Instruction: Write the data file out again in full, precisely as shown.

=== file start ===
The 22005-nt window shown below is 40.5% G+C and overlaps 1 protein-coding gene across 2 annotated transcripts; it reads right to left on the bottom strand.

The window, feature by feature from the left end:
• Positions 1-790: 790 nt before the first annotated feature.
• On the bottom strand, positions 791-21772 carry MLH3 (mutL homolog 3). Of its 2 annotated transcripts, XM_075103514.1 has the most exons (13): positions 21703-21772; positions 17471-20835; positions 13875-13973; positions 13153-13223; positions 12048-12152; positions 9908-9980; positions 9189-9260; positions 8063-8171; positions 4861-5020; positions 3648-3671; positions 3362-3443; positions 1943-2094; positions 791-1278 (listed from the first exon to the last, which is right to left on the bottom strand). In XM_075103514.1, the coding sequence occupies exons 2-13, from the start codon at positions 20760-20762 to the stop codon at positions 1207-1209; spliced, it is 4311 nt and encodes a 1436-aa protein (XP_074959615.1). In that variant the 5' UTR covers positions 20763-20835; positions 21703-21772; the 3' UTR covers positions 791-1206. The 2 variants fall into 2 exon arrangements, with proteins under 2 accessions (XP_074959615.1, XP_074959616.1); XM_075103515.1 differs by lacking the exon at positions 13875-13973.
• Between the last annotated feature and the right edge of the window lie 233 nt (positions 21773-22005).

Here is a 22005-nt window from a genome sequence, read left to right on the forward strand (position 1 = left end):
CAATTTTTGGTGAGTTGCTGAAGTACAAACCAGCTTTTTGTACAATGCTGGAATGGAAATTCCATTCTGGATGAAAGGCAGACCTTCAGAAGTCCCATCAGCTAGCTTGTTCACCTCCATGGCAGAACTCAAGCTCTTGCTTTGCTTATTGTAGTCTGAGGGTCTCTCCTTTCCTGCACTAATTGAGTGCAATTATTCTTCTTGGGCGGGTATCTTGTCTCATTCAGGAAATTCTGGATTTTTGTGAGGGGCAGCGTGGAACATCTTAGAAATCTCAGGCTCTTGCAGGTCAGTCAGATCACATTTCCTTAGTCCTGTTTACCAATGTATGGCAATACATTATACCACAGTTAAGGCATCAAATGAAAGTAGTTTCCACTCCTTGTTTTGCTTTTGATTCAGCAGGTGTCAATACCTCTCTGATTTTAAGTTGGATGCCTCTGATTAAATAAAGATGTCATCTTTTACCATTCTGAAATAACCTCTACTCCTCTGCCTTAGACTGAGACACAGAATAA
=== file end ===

The 22005-nt window shown below is 40.5% G+C and overlaps 1 protein-coding gene across 2 annotated transcripts; it reads right to left on the bottom strand.

The window, feature by feature from the left end:
• Positions 1-790: 790 nt before the first annotated feature.
• On the bottom strand, positions 791-21772 carry MLH3 (mutL homolog 3). Of its 2 annotated transcripts, XM_075103514.1 has the most exons (13): positions 21703-21772; positions 17471-20835; positions 13875-13973; positions 13153-13223; positions 12048-12152; positions 9908-9980; positions 9189-9260; positions 8063-8171; positions 4861-5020; positions 3648-3671; positions 3362-3443; positions 1943-2094; positions 791-1278 (listed from the first exon to the last, which is right to left on the bottom strand). In XM_075103514.1, the coding sequence occupies exons 2-13, from the start codon at positions 20760-20762 to the stop codon at positions 1207-1209; spliced, it is 4311 nt and encodes a 1436-aa protein (XP_074959615.1). In that variant the 5' UTR covers positions 20763-20835; positions 21703-21772; the 3' UTR covers positions 791-1206. The 2 variants fall into 2 exon arrangements, with proteins under 2 accessions (XP_074959615.1, XP_074959616.1); XM_075103515.1 differs by lacking the exon at positions 13875-13973.
• Between the last annotated feature and the right edge of the window lie 233 nt (positions 21773-22005).

Here is a 22005-nt window from a genome sequence, read left to right on the forward strand (position 1 = left end):
CAATTTTTGGTGAGTTGCTGAAGTACAAACCAGCTTTTTGTACAATGCTGGAATGGAAATTCCATTCTGGATGAAAGGCAGACCTTCAGAAGTCCCATCAGCTAGCTTGTTCACCTCCATGGCAGAACTCAAGCTCTTGCTTTGCTTATTGTAGTCTGAGGGTCTCTCCTTTCCTGCACTAATTGAGTGCAATTATTCTTCTTGGGCGGGTATCTTGTCTCATTCAGGAAATTCTGGATTTTTGTGAGGGGCAGCGTGGAACATCTTAGAAATCTCAGGCTCTTGCAGGTCAGTCAGATCACATTTCCTTAGTCCTGTTTACCAATGTATGGCAATACATTATACCACAGTTAAGGCATCAAATGAAAGTAGTTTCCACTCCTTGTTTTGCTTTTGATTCAGCAGGTGTCAATACCTCTCTGATTTTAAGTTGGATGCCTCTGATTAAATAAAGATGTCATCTTTTACCATTCTGAAATAACCTCTACTCCTCTGCCTTAGACTGAGACACAGAATAA